Would Government imposition of “Living Wage” breach EU procurement rules?

In this Guardian article reporting on Boris Johnson’s vocal support of the Living Wage, the Government is quoted as saying that attempts to impose a requirement on Government suppliers to pay the Living Wage as a condition of securing government contracts would breach EU procurement rules.

Clearly the underlying argument is that in order for markets to be properly open to competition pricing must be allowed to take its own path informed only by the judgements of bidders in the process.

That is an argument which runs well where the disruption to competition results from artificially holding prices down. Does it hold true where price is effectively subject to a floor below which it may not fall and in respect of which all bidders are treated entirely equally? Are different classes of bidders (eg SMEs) impacted any more adversely in those circumstance than they are at present?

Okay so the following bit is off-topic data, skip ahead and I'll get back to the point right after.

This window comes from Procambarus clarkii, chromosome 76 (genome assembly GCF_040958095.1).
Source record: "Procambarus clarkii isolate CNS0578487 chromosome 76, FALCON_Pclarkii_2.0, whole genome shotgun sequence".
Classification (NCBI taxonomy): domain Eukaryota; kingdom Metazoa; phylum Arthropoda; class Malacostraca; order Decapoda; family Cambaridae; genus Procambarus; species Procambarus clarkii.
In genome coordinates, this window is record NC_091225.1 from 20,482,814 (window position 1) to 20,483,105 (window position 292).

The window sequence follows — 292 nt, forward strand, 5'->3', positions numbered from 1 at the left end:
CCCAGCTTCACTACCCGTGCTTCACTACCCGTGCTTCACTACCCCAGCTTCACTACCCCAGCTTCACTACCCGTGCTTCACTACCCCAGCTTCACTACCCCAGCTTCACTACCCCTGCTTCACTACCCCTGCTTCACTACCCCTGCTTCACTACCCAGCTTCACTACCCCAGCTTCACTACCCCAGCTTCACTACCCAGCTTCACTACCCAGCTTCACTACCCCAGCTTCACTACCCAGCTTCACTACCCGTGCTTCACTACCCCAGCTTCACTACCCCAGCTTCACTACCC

There is also a “freedom of movement” argument – pegging prices above the level which the market would dictate if left to its own devices may have the effect of distorting the ability of labour to move freely.

However, if it is possible to impose a “minimum wage” why is it not possible to impose. “Living Wage” – even if that means simply adjusting the former so that it effectively becomes the latter?


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